Tuesday 29th January 2019 at The Grand Opera House, York.
Mike Leigh’s 1977 comedy Abigail’s Party is a beautifully preserved microcosm of seventies trends, etiquette and values. It’s also a very neat reflection of timeless relationship dynamics, making it ever relevant and entertaining – one look at the current housing market tells you that aspirational young couples parading their success for those a rung below on the ladder is not exactly worlds away from now. While on the surface providing a study of popular entertaining evenings of eras past, Abigail’s Party also delves into the dynamics within rocky relationships. After all, in a world of want and trends, when can we ever be satisfied or dare I say…happy?
The plot? Laurence and Beverley are set to spend their evening entertaining the neighbours. No, wait. Correction: Beverley is set to entertain guests this evening while her husband Laurence gets under foot and/or fails in all her expectations of him. From the moment poor Laurence arrives to interrupt his wife’s indulgent five minutes of ‘me time’, their relationship is comedy gold. Him hen-pecked and her irritated. Her pushy and him defiant. Him trying to shake off the jibes, her digging nails in harder…this won’t end well!
Jodie Prenger dominates as this ruler of the roost, Beverley, and she’s bloody fantastic. She has a faulty filter and an opinion on everything – and you had better agree with every one of them because you see, the trick with Beverley is simply to submit. Her Essex twang heightens the comedy of almost everything she says and her comic manner of speaking is the core strength of the character.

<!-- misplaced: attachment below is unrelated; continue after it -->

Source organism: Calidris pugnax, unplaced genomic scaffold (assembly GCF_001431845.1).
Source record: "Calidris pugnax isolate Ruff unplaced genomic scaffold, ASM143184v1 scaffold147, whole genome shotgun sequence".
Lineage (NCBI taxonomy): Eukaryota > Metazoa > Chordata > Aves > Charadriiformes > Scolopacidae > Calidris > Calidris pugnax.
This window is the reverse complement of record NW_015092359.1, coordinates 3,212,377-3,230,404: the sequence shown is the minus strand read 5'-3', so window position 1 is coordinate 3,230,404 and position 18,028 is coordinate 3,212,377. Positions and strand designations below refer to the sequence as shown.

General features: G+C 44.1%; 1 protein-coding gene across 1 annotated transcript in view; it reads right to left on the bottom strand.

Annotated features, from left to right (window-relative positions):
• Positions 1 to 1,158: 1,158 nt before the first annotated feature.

But Prenger’s performance shines in all areas, from the physicality to timing to delivery to cracking facial expressions and hilarious silent reactions. Beverley is also a constant and luckily, with Prenger in this central role, Beverley and all her loud monopolising ways are a welcome cornerstone to the production.
Daniel Casey’s take on Laurence is a perfect counter-part for this domineering wife. He does as he’s told for the most part and appeases and cajoles until he simply can’t force himself to carry on with such a charade for the entire evening. Poor Laurence doesn’t really get a look in when it comes to the chatter because his enthusiastic but bland contributions are simply too much for his bitter wife to stand…
Their clashes are about those tiny things which grate over time: his art choices, his preference for classical music and jazz over the hip contemporaries; his aversion to dancing; his love of leather bound books (presumably an aesthetic love rather than an intellectual one); his, well…his presence really…poor wee man!
Couple number two, Angela and Tony are only marginally better at veiling their evident underlying conflict. They’ve arrived after a ‘big dinner’ and it’s clear that an unseen event has caused something to be bubbling up under the big smiles and inane chatter. Vicky Binns’ Angela is the classic bright-eyed, bushy-tailed young up and comer. She has something to say about almost everything in Beverley’s fully functional, real-leather kitted out place and Beverley of course can’t get enough of Angela’s wide green-eyed eagerness.